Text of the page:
I’m a problem solver. . .
If a basically good painting has not found an owner within a year, I like to take it home for an evaluation and some reworking.
Some of you might gasp at the thought of taking an unsold painting out of the gallery and back into the studio to rework it. . . but famous artists like Van Gogh and Wyeth recycled canvases all the time by painting over their earlier works.
Here’s one of mine that has undergone a few changes, for the better:
After this painting was critiqued, I/we felt that Peach-face Lovebirds on Peach Vase was too sweet.
So I murdered the little lovebirds (replacing them with a Cardinal pair), exchanged the daisies for peach blossoms, and gave it a new name: Peach Blossoms & Cardinals.
The improvements helped. In my still life show last year, the reworked painting almost sold. It had a hold on it, but then no one else showed an interest in the painting so I brought it home.
After another long look, I decided that the birds were to “light” compared to the weight of the yellow vase. I also didn’t like the turquoise background—it was too strong.
Perhaps “third time’s the charm” because this final painting is much stronger.
Why? The colorful, single parrot atop the vase brings the right color and balance to the composition. The pose is strong and interesting. The grapes at the bottom of the painting anchor the piece, repeat the reds and make sense with the parrot.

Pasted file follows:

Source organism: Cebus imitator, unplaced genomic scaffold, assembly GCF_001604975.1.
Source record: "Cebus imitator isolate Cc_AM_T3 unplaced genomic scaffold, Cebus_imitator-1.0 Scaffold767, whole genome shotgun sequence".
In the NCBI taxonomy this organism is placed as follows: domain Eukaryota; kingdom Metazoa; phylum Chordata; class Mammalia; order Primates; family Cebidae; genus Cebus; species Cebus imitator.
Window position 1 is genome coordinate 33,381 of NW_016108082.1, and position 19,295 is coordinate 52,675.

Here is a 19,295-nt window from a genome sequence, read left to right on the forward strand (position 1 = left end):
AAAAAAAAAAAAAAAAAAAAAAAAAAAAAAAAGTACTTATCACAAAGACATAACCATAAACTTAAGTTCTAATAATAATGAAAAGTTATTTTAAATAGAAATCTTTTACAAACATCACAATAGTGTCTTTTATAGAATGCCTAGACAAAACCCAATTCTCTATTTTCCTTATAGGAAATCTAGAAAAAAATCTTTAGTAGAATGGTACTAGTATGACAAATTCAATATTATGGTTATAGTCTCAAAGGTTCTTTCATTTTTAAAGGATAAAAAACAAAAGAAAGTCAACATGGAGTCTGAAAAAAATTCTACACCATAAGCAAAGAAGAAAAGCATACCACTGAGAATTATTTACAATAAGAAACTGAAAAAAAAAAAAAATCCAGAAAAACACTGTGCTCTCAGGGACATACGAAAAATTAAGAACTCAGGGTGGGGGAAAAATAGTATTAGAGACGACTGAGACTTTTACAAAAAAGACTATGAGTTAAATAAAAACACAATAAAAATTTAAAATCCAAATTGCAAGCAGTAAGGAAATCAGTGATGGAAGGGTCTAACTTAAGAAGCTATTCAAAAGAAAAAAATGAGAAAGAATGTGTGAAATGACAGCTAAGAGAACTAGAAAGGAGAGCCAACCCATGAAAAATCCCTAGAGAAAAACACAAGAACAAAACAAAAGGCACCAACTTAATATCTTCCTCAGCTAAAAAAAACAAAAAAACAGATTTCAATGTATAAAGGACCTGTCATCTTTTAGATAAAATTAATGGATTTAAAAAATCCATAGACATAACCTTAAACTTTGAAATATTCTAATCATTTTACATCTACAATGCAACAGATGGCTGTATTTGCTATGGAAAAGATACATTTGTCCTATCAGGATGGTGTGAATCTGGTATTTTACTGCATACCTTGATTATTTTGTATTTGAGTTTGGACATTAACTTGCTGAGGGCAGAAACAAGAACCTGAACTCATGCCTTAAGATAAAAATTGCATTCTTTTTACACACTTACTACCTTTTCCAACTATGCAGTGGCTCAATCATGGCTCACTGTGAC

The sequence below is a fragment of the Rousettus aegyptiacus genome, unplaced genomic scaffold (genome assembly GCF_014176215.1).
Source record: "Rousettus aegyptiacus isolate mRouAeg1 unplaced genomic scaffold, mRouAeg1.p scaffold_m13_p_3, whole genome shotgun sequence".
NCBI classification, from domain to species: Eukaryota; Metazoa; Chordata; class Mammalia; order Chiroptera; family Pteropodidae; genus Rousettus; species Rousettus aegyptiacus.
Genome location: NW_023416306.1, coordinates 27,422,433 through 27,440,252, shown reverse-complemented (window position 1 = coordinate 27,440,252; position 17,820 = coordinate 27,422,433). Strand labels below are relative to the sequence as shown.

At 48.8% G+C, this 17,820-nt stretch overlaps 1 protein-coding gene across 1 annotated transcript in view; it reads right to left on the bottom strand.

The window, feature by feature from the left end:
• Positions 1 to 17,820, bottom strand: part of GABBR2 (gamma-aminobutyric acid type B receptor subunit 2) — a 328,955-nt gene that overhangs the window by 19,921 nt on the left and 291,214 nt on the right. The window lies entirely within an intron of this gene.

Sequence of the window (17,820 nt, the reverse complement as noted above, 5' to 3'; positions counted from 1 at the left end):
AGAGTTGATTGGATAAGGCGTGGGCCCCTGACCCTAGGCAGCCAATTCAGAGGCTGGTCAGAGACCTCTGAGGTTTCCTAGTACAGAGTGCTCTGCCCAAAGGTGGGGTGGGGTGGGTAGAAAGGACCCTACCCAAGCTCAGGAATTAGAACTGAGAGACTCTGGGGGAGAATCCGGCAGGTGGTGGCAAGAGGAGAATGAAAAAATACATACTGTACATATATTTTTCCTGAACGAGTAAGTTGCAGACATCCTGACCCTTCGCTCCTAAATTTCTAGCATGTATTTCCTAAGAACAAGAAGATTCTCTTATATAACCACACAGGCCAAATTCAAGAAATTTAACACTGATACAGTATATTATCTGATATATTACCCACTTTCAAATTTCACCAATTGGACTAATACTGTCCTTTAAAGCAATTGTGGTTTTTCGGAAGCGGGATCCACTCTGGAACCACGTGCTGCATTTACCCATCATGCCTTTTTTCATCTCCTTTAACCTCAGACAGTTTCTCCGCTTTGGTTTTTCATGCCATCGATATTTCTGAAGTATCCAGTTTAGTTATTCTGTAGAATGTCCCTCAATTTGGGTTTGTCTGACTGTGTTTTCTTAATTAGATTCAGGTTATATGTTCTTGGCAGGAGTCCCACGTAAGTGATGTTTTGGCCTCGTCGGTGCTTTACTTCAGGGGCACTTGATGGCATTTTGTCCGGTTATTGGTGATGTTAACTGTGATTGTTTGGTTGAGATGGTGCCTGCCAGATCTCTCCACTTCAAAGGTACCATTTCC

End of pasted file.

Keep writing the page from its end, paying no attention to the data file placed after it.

This painting is now in my Florida gallery where it should find a happy home!
Here are 4 tips to help you critique your own work:
1. Ask your kids, family members or friends for an “honest” critique (don’t worry about your feelings at this point!) Kids are sometimes the best critics—and yes, often brutally honest!
2. Hang the painting in a living-room or bedroom and see how it stands up against the furnishing, etc.
3. Take the painting out of the frame. Prop it up in the studio and study the composition and color. How is the technique? How is the brushwork? Can any of those things be improved?
4. Ask yourself, “Is the painting in the wrong gallery or market place? Is the economy at fault? Or is it just the painting?”
Most of all, don’t be too timid to dive in and change a painting for the better! Remember, this is a process that has been used by many art masters before us.
Robert Bateman, the famous wildlife artist gave me some related advice on this subject. (He’s also the one who taught me how to paint birds!)
Bob said, “Don’t let anything be too precious.”
And he’s right. If we are not willing to experiment, take risks and let go, we will have a hard time growing as artists.
For more tips and resources from Lori McNee, please visit her blog, Fine Art Tips.
*Note: this post may contain affiliate links*
If you're an established artist and you feel pretty comfortable with your medium, its probably only a matter of time until you've had some inquiries about teaching an art class or art workshop.
Teaching art is usually a nice way to keep yourself in art supplies, and it can also be a creative jumpstart for your own work - for instance, when I share creative ideas with my watercolor. . . read more
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